Tuesday, 8 April 2014

Cuba: My Revolution (by Inverna Lockpez & Dean Haspiel) - A Review

Cuba: My Revolution

Location: Cuba
Author: Inverna Lockpez
Art & Lettering: Dean Haspiel (pencils), Jose Villarrubia (colours), Pat Brosseau (letters)
Format: Graphic Novel
Publisher/Year: Vertigo Comics/2010
Genre: Historical fiction; Politics
Theme: A semi-autobiographical look back at the tumultuous period of the Cuban revolution, as told from the perspective of a young girl (or woman, given the story starts when she is 17)

A disclaimer to start with: while this is still a fictional work in terms of the central characters, this is very much based on the youth of the writer Inverna Lockpez, an artist who was supposedly coaxed by artist Dean Haspiel into telling her story in the form of this slightly more fictional graphic novel narrative. As such, it is clearly a very personal work, and this shines through quite clearly as one reads the novel.

The narrative starts with Castro's rise to power in the late 1950s and early 1960s, when seventeen year old Sonya is swept up in the initial wave of optimism and freedom accompanying the new regime. In a rush of patriotic fervour, she even drops her dreams of becoming an artist to better serve the country as a doctor. As with the nascent independent nation of Cuba, though, her passion is soon dealt a harsh blow as the United States of America invaded in a battle now widely referred to as the 'Bay of Pigs,' where Sonya serves as a medic and finds herself face-to-face with her boyfriend Flavio, now on the other side! He comes to a sticky end, but things go from bad to worse for Sonya as she somehow ends up accused of being a CIA spy and is tortured for days before getting released. Through it all, Sonya somehow continues to believe in Castro's Cuba. She returns to her art, finds a new life, and continues to believe in the Cuban dream despite the increasing concerns of many around her. It's her new life in art school, however, that leads to Sonya learning once and for all that her dream of a free Cuba under Castro is a sham, that rampant censorship and unspeakable horrors persist, and that the revolution was not all it was made out to be. Eventually she makes a big decision of her own, and manages to flee the country.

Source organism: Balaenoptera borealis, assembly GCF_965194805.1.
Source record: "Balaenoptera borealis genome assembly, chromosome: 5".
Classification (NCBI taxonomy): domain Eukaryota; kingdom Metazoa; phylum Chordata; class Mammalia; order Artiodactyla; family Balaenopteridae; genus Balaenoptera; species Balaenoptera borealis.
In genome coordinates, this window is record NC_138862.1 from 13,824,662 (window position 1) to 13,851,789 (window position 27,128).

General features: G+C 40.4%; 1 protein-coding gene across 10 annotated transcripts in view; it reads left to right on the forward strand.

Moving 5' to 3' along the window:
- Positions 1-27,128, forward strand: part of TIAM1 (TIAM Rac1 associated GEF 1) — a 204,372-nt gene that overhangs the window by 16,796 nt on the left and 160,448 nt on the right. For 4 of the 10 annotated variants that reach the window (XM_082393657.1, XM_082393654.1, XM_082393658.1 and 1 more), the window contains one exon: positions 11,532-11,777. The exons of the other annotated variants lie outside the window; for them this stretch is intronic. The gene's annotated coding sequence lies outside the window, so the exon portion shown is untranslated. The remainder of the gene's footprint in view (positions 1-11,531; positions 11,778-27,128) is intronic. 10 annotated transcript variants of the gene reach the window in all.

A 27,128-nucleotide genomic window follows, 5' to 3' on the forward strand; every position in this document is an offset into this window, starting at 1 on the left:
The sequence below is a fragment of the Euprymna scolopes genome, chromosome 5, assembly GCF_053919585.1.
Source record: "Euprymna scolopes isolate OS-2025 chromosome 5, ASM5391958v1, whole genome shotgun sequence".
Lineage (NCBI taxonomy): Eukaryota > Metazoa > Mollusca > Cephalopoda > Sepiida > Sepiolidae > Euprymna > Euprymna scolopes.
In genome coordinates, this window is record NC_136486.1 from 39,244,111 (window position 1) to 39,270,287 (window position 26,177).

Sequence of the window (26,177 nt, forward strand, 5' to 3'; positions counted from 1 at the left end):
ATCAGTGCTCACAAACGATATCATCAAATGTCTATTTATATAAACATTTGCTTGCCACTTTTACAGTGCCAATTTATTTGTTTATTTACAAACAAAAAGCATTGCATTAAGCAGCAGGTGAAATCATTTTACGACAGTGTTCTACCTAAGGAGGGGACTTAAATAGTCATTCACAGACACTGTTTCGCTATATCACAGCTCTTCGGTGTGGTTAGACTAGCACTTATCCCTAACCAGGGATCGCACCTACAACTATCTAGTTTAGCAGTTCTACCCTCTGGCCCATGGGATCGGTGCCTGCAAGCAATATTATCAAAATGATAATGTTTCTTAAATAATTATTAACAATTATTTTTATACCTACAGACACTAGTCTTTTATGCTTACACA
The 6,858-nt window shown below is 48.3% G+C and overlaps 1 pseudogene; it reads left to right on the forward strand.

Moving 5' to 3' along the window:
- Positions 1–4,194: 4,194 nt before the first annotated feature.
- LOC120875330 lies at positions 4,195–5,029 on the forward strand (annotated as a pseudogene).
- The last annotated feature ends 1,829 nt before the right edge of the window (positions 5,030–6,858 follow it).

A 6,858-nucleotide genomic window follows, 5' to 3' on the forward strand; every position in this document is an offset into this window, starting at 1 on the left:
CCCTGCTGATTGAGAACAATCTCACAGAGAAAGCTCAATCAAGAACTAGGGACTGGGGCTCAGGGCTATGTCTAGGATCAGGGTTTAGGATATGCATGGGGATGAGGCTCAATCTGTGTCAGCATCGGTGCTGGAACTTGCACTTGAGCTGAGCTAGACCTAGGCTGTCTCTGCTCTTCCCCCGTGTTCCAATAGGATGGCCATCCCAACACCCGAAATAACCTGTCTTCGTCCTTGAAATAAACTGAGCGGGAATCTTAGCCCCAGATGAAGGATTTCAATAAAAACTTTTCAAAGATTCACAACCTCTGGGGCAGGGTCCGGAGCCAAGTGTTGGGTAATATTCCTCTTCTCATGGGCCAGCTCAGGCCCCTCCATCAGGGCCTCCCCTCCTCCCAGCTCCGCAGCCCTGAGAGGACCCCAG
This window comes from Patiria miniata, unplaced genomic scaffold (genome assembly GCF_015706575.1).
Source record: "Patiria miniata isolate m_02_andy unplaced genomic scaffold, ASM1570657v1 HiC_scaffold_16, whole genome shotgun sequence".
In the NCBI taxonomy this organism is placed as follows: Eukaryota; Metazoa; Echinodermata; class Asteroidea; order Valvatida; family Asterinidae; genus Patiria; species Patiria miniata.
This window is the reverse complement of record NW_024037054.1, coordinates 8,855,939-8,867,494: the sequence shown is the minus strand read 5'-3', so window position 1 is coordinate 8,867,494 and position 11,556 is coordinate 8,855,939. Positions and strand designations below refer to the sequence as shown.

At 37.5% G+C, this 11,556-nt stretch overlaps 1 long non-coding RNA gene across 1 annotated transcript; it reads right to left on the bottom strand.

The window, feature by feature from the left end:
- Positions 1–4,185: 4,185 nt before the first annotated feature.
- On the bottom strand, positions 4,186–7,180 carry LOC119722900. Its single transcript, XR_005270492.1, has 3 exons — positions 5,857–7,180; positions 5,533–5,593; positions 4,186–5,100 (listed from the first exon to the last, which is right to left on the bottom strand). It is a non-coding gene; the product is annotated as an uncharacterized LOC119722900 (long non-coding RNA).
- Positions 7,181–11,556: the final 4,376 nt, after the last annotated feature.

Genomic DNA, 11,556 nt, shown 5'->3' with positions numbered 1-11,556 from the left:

How she escaped is not the focus of this tale. The story is of a young girl, full of newfound idealism and pride in a new regime, gradually having her trust eroded and replaced with fear and utter disappointment, to the point that escape becomes the only option. This is very much the tale of Inverna Lockpez as well, and as such comes through clearly. The setting feels all too real, with Lockpez and Haspiel providing a front row seat to many key events in 'modern' Cuban history. The characters are reasonably strong, particularly Sonya of course, but few feel like characters that are explored in great detail. Understandable, given that this is a work focused on one character in the midst of a changing geopolitical landscape. It is the setting that is truly important, and Sonya's changing life in the midst of it. In this aspect it succeeds marvellously.

The art is stellar, which is expected from an artist of Haspiel's calibre and reputation. It manages a personal feel without getting overly 'real,' conveying the situation and feelings in an effective manner. The colours are also effective, while the lettering does the job it is meant to do.

All in all, it's a well-written and well-executed graphic novel with a very personal tale to tale, and is very much a recommended read for a look at Cuba during that tumultuous period. It's a period that has often been written about, but rarely does one get as personal a look at the historic events as one does with this novel.

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